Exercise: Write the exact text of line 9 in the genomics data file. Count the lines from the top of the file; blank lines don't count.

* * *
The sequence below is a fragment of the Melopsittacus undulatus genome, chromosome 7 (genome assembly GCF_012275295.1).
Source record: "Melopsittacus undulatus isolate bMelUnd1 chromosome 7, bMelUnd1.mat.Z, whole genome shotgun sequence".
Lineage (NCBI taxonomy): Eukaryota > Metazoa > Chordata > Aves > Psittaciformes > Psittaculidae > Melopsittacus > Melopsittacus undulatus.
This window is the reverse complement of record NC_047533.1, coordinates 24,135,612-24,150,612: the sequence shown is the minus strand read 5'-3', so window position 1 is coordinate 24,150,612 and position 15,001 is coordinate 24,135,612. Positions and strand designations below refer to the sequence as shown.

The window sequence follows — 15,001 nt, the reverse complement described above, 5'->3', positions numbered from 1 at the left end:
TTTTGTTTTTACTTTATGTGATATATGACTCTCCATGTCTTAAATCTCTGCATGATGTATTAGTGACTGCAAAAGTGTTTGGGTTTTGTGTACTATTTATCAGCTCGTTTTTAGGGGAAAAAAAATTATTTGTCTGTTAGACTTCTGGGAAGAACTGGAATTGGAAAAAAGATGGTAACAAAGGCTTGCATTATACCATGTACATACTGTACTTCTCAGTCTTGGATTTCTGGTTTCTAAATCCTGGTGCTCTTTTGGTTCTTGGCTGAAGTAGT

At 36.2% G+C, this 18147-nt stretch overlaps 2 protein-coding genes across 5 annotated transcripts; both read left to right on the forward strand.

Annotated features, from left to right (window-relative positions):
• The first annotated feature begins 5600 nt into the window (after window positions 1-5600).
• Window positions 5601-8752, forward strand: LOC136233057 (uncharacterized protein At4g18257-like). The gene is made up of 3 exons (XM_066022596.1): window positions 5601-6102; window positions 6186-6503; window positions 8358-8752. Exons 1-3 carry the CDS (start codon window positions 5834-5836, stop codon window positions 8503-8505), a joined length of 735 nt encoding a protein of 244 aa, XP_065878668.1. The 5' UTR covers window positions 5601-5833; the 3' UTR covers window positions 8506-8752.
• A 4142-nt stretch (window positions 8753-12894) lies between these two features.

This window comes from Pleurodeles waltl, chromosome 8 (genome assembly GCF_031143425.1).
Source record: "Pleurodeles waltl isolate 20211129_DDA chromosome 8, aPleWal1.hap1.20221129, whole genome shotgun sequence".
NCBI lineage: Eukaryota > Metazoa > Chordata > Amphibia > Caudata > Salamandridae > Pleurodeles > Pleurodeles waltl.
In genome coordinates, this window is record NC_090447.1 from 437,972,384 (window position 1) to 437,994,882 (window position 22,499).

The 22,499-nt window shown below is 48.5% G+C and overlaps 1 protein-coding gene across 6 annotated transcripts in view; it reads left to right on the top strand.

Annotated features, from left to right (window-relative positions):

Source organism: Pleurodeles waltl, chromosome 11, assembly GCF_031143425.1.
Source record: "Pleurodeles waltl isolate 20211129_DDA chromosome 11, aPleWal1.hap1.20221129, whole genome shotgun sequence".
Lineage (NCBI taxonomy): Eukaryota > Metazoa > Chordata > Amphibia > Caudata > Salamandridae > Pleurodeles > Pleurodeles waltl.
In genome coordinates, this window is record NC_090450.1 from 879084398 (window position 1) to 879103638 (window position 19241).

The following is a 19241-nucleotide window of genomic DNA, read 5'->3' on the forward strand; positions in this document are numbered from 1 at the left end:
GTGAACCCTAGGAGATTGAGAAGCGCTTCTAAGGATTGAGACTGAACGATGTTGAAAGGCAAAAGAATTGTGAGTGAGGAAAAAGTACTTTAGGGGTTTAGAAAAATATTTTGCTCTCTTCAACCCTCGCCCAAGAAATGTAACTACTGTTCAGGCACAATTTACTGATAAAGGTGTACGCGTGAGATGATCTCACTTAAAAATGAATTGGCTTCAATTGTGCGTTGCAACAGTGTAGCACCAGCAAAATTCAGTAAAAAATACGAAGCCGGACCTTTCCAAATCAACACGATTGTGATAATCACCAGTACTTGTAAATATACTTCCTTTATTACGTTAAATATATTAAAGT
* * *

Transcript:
• The first annotated feature begins 5600 nt into the window (after window positions 1-5600).